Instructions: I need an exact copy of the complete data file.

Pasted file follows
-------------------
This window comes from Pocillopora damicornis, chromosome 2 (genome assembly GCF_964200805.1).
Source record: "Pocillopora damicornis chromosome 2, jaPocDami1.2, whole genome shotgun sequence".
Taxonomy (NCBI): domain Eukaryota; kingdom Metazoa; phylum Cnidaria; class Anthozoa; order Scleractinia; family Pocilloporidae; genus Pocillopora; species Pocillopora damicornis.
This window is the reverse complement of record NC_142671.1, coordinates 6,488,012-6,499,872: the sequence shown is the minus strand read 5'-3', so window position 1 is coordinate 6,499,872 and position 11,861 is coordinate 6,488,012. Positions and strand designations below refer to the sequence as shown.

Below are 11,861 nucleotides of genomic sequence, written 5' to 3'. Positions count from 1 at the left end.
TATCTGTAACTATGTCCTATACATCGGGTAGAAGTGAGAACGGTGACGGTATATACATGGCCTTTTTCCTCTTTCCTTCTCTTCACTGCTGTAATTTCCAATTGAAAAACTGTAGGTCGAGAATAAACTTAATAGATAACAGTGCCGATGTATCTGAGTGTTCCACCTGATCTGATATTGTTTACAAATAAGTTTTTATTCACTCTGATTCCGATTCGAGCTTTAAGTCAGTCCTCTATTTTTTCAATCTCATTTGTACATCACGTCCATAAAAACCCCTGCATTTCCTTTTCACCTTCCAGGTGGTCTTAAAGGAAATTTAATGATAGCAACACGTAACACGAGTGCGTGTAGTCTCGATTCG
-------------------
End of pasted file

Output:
This window comes from Pocillopora damicornis, chromosome 2 (genome assembly GCF_964200805.1).
Source record: "Pocillopora damicornis chromosome 2, jaPocDami1.2, whole genome shotgun sequence".
Taxonomy (NCBI): domain Eukaryota; kingdom Metazoa; phylum Cnidaria; class Anthozoa; order Scleractinia; family Pocilloporidae; genus Pocillopora; species Pocillopora damicornis.
This window is the reverse complement of record NC_142671.1, coordinates 6,488,012-6,499,872: the sequence shown is the minus strand read 5'-3', so window position 1 is coordinate 6,499,872 and position 11,861 is coordinate 6,488,012. Positions and strand designations below refer to the sequence as shown.

Below are 11,861 nucleotides of genomic sequence, written 5' to 3'. Positions count from 1 at the left end.
TATCTGTAACTATGTCCTATACATCGGGTAGAAGTGAGAACGGTGACGGTATATACATGGCCTTTTTCCTCTTTCCTTCTCTTCACTGCTGTAATTTCCAATTGAAAAACTGTAGGTCGAGAATAAACTTAATAGATAACAGTGCCGATGTATCTGAGTGTTCCACCTGATCTGATATTGTTTACAAATAAGTTTTTATTCACTCTGATTCCGATTCGAGCTTTAAGTCAGTCCTCTATTTTTTCAATCTCATTTGTACATCACGTCCATAAAAACCCCTGCATTTCCTTTTCACCTTCCAGGTGGTCTTAAAGGAAATTTAATGATAGCAACACGTAACACGAGTGCGTGTAGTCTCGATTCG